Dying Well—Jonathan Edwards

Bryan Just
Douglas A. Sweeney, PhD

As soon as Jonathan Edwards’ colleagues had discerned that he should become the third president of the College of New Jersey (later Princeton University), “he girded up his loins,” as Hopkins stated, “and set off,”[1] leaving in early January of 1758. He left his wife and children behind, intending to move them in the spring after the weather had improved.

After settling into his house, Edwards met his students and tutors, preached to them on several Sundays in the Princeton College chapel, wrote some questions in theology for Princeton’s senior class, and was installed “in the president’s chair” by the Princeton Corporation on the 16th of February, 1758.[2] Things seemed to be going smoothly.

No sooner had he settled into a regular routine, however, than Edwards chose to set a good example for the locals and receive an inoculation.

When Christians Face Infertility

Janie Valentine, MA

In June, Will Honeycutt encouraged churches to be sensitive to congregants struggling with infertility and suggested several practical steps church leaders can take to display empathy and support for infertile couples. Honeycutt’s piece concludes, “We must...defeat the notion that the inability to procreate makes life meaningless or robs men and women of their identity.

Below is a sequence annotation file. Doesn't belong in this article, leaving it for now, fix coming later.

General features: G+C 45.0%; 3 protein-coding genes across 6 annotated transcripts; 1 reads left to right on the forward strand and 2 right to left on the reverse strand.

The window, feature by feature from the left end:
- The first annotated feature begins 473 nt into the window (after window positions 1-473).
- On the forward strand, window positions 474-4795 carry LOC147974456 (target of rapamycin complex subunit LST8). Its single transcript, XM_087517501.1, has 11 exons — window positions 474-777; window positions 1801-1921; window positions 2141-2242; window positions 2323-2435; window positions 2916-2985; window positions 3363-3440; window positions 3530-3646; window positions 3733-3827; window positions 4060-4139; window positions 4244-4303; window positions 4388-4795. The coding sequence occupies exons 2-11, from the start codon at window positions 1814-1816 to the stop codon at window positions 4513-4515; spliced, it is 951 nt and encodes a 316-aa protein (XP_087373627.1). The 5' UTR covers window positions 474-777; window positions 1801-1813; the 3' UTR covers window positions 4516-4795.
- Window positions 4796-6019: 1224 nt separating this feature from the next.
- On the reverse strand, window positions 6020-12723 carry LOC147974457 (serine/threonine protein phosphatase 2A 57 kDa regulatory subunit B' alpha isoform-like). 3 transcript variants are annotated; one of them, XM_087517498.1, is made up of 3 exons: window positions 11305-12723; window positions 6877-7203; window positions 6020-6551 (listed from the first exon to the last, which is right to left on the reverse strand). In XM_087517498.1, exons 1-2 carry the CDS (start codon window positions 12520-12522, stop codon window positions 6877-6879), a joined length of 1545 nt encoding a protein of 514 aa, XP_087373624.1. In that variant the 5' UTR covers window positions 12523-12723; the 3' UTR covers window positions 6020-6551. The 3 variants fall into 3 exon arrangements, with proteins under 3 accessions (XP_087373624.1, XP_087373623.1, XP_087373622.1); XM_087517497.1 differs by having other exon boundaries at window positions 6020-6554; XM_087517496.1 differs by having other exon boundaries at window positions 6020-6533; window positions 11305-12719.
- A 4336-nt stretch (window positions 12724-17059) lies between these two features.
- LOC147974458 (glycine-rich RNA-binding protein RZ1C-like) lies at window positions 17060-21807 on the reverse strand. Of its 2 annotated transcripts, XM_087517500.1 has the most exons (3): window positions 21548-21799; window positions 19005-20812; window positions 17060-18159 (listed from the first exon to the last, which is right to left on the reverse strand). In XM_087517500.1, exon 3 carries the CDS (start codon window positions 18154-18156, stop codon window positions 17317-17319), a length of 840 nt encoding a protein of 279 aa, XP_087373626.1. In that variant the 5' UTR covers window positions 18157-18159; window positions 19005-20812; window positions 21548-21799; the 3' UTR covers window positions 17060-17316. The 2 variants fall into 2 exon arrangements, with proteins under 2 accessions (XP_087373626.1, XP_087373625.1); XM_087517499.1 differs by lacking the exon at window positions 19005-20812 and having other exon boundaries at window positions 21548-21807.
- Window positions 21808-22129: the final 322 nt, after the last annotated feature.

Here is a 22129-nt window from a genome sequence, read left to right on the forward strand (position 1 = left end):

Praying through Chronic Illness

Bryan Just

As Christians who believe in the God “who forgives all your iniquity, who heals all your diseases,” it can be hard to know how to pray for those suffering from chronic illness (Psalm 103:3, ESV). Often, the church starts strong, praying fervently for the healing of the afflicted person’s body. However, as weeks, months, and even years go by, discouragement can set in. Why keep praying for something that does not seem to happen? As other requests for prayer are shared, it is easy to push those with chronic illnesses into the background.

What Is Human?

Charles Baldanza, MDiv
Nathan Barczi, PhD

What Is a Human?

You are standing in front of a large tub. It has, say, 6 gallons of water, 37 lbs. of carbon, 6.5 lbs. of nitrogen, 3 lbs. of calcium, 2 lbs. of phosphorus, and about 4 lbs. of some other trace elements. Ethically, you could do anything you wanted to that soup—buy it, sell it, experiment on it. But, if that same material were rearranged very precisely, it would be your neighbor. She would have autonomy and dignity; no one could buy or sell or experiment on her without her consent, even if she had died. Why? What is so special about that particular configuration of matter?